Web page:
Keep the best flock
If a ewe is barren, she is likely to be barren again. Equally, if udders are in bad shape or the ewe is lame, she is less suitable for breeding. Most commonly these sheep are replaced in the breeding flock, preserving a prosperous flock overall.
In order to pick out the most fertile ewes and identify ones with poor performance, mark sheep with coloured-coded tags. Come tupping season, it’ll be far easier to replace or cull them.
Healthy weight is key
A healthy Body Condition Score (BCS) sits in the middle of the scale: 1 to 5. At 1 the sheep is too thin and, at 5, too fat. Depending on whether the ewe is a hill sheep or lowland, between 2.5 and 3.5 is ideal, but lowland sheep can be fatter.
Sheep should maintain a healthy BCS score for at least three weeks before tupping. They can be flushed on good quality grass and feed a couple of weeks beforehand, but don’t rely on this method. It is far more productive to score sheep to judge their weight and then plan a healthy diet accordingly.
To condition score sheep, place one hand over the backbone and loin area behind the last rib. Feel to see if the spinous and transverse processes are prominent and sharp or not detected at all. If the loin is thin and has no fat cover, the sheep is too thin, if it is rounded with a thick covering of fat, the sheep needs to slim down.
Top Tip: Use the same hand for every score for a more accurate result
Scan during pregnancy
Scanning sheep in pregnancy will tell you how many lambs the ewe is carrying, which informs the diet. Twins, for example, often need supplements for trace element and Vitamin E. Triplets often benefit from protein-rich feeds, especially where colostrum might not satisfy lambs.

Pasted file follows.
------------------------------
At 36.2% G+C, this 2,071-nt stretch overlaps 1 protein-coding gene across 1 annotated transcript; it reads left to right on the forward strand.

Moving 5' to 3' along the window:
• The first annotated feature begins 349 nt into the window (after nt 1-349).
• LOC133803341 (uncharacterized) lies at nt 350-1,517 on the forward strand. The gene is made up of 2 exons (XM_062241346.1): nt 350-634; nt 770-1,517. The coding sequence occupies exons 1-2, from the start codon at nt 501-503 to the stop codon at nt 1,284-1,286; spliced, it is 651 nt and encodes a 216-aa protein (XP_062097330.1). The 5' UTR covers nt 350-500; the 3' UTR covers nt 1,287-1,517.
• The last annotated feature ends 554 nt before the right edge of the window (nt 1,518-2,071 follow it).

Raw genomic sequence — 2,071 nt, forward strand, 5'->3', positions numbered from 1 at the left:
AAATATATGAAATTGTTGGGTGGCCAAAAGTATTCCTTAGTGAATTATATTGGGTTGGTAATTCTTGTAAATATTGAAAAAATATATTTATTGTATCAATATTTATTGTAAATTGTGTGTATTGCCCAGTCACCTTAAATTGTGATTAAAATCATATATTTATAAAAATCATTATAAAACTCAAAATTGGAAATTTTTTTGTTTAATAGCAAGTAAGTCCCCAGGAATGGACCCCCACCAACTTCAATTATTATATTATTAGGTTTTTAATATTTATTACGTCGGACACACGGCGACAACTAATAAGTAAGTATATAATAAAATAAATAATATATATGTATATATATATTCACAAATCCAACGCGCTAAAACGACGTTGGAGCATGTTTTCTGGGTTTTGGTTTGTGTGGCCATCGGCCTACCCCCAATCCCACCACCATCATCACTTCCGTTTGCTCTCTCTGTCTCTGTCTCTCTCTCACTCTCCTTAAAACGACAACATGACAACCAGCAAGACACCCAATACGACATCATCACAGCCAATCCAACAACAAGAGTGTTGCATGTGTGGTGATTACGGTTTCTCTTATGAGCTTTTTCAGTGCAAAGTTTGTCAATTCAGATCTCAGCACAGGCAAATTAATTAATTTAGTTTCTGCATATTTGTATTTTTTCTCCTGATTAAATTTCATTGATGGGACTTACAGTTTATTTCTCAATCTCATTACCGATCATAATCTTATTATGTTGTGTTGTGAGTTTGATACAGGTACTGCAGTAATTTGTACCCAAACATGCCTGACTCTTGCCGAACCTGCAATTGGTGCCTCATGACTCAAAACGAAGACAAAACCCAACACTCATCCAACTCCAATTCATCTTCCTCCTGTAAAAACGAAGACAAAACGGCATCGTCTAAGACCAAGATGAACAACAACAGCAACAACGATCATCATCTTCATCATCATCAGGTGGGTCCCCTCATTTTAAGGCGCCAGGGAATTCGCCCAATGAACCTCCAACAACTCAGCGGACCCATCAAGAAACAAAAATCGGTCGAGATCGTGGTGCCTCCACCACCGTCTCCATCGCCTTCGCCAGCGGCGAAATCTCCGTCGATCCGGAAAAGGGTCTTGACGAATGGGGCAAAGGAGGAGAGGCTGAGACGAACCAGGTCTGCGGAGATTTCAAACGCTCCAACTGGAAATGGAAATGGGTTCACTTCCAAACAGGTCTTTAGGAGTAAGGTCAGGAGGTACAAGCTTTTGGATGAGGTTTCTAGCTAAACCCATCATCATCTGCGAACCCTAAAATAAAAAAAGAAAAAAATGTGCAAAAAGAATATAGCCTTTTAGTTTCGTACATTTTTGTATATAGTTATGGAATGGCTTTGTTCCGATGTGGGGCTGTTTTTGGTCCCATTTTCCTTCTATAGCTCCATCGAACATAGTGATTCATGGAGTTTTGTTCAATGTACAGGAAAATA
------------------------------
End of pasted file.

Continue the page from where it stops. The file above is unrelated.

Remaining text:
If you keep accurate records and scan sheep during pregnancy, you’ll be able to see how many lambs were scanned and how many were born. Records will demonstrate if lambs are being lost during pregnancy, aborted or born dead. Thus, problem areas are identified, helping to target improvement.
The simplest way to satisfy different dietary needs is to separate ewes into different feeding groups:
- Thin ewes should be fed on grass 6-8cm in height or given additional supplementary feed if this is not available
- Check that average weight ewes maintain a healthy BCS
- Fat ewes should be fed on poorer pasture to reduce their condition
To help prevent abortion ewes should be vaccinated 4-6 weeks before tupping. Young or thin sheep, in particular, will likely need a wormer and all ewes protected from parasitic liver fluke.
To avoid abortion or weak lambs being born, protect ewes against toxoplasmosis and enzootic abortion. Vaccination is much more cost efficient than sourcing good replacements.
For further information please see the product’s SPC or contact Zoetis UK Limited, Walton Oaks, Dorking Road, Tadworth, Surrey KT20 7NS. www.zoetis.co.uk. Customer Support: 0845 300 8034. Use medicines responsibly (www.noah.co.uk/responsible).